There’s a question as to whether Meta’s licenses merely allow them to possess copies of each song for private use, enabling the training of MusicGen. It’s worth noting that buying a song or album for private use doesn’t automatically include a license to create derivative works. So, if Meta’s licenses don’t allow for the creation of such works, there’s a chance they could infringe on music copyrights if their AI music generator creates songs remarkably similar to copyrighted work.

Defenses to Copyright Infringement by an AI Music Generator

Two possible defenses against copyright infringement in the context of AI music generators are fair use and independent creation. 

Fair Use

The fair use defense is evaluated using the four following factors:

  1. The purpose and character of your use, including whether the use is of a commercial nature or is for nonprofit educational purposes or if the alleged infringing work is transformative in nature;
  2. The nature of the copyrighted work;
  3. The amount and substantiality of the portion used in relation to the copyrighted work as a whole; and
  4. The effect of the use upon the potential market for or value of the copyrighted work.

If an AI-generated song is deemed transformative—meaning it presents a new expression, meaning, or message—it might be entitled to a fair use defense. The applicability of the defense will depend on the characteristics of the generated music. In comparison to the original copyrighted song, the AI generated music is transformative if it can be considered a new expression, meaning, or message to the original work.

Independent Creation

Another potential defense that may be raised in a copyright infringement claim against AI generated music is independent creation. To successfully establish the defense, the alleged copyright infringer must demonstrate the infringing work was created independently and without any knowledge or access to the copyrighted material.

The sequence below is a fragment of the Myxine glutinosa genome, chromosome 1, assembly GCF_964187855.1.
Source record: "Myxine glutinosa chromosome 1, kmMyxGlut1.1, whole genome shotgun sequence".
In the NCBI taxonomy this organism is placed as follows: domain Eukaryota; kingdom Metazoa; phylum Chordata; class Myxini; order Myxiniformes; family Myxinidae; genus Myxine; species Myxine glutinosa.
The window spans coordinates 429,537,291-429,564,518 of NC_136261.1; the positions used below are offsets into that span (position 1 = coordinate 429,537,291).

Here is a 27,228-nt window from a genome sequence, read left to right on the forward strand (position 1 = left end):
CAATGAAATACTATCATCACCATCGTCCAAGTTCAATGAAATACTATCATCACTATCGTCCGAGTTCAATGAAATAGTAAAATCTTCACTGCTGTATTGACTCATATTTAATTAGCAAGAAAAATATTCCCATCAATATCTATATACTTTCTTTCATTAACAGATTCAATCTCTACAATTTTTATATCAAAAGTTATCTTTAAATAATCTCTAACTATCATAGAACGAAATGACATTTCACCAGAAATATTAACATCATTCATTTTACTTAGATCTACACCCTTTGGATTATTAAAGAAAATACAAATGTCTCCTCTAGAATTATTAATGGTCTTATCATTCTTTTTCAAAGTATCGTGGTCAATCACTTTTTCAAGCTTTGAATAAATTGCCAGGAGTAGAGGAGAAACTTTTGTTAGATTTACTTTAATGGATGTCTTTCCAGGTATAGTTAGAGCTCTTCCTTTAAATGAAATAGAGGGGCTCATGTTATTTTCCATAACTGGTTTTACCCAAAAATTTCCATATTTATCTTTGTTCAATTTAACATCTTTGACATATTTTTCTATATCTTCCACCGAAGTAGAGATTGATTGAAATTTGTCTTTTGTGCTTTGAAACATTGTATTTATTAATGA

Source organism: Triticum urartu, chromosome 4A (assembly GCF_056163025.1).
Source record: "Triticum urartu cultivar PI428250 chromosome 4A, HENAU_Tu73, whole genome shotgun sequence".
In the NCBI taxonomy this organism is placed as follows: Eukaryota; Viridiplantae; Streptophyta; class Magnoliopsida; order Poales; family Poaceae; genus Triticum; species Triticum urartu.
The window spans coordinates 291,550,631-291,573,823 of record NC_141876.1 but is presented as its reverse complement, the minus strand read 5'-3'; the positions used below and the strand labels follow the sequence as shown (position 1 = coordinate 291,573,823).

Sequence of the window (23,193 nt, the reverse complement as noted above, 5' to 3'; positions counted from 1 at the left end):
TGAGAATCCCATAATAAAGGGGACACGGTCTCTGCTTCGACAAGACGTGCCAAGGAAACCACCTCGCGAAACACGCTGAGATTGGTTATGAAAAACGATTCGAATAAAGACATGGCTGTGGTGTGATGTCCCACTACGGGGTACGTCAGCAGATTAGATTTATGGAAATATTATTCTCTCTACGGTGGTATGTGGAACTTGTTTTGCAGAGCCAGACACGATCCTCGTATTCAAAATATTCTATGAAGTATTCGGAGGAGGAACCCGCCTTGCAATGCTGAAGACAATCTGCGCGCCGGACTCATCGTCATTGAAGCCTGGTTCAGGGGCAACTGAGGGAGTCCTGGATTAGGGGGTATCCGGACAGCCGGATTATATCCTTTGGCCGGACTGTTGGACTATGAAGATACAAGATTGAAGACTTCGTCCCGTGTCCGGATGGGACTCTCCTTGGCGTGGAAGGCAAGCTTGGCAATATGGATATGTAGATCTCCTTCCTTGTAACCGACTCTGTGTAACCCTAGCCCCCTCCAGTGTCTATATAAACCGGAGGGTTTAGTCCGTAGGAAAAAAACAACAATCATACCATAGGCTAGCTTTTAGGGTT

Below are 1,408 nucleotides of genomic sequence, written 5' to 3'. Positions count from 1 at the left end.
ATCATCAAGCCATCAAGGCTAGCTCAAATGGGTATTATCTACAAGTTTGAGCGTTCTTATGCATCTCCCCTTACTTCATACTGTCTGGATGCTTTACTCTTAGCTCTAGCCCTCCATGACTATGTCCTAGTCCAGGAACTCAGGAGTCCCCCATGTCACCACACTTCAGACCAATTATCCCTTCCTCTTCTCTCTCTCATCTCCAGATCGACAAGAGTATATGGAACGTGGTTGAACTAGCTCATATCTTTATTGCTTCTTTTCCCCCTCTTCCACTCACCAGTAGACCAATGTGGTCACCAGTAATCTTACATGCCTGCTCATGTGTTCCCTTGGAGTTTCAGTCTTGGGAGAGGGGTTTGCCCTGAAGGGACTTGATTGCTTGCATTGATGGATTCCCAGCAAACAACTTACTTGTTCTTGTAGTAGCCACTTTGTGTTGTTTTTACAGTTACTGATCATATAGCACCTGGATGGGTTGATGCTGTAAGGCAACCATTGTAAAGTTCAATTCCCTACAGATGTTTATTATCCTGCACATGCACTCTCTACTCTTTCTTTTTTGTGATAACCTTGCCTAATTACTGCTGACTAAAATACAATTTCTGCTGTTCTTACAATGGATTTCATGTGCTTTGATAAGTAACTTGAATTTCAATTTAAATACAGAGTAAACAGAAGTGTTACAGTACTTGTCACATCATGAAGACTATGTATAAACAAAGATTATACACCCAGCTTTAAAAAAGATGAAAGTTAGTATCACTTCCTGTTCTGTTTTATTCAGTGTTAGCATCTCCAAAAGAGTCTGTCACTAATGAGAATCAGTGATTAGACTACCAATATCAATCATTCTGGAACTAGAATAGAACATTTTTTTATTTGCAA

The independent creation defense asserts that any similarities between works are coincidental, not the result of copying. However, proving independent creation may be challenging if the AI was trained on the copyrighted material.

Who Owns the Music Created by an AI Music Generator?

Ownership of copyrights in the context work created by generative AI was addressed this year. The U.S. Copyright Office canceled a copyright registration for AI-created digital art based on Section 313.2 of its Compendium of Compendium of U.S. Copyright Office Practices that copyrightable work “must be created by a human being” and “[w]orks that do not satisfy this requirement are not copyrightable.” 

Another denial of copyright registration for AI-generated work was challenged in federal court by Stephen Thayler, an AI system inventor. However, the federal trial court upheld the Copyright Office’s decision to deny copyright registration, and the federal appellate court affirmed the lower court’s ruling. As a final effort, Thayler sought review by the United States Supreme Court, which denied Thayler’s petition on April 24, 2023.

The disputes involving copyright registration of AI-generated work led the U.S. Copyright Office to offer guidance on AI-generated work

Based on the United States Supreme Court’s refusal to consider Stephen Thayler’s petition, the U.S. Copyright Office has the right to deny copyright registration for work generated solely by AI. Unless Congress decides to change U.S Copyright laws, work created by an AI music generator, and any other generative AI, is not entitled to copyright protection.


The issue involving copyright ownership of AI-generated work was resolved this year. Based on the current state of U.S. copyright laws, no one is entitled to a copyright for music created by an AI music generator. Whether an AI music generator or use of the technology constitutes copyright infringement has yet to be determined by any U.S. Courts. As the AI technology advances, the updates to the law will follow.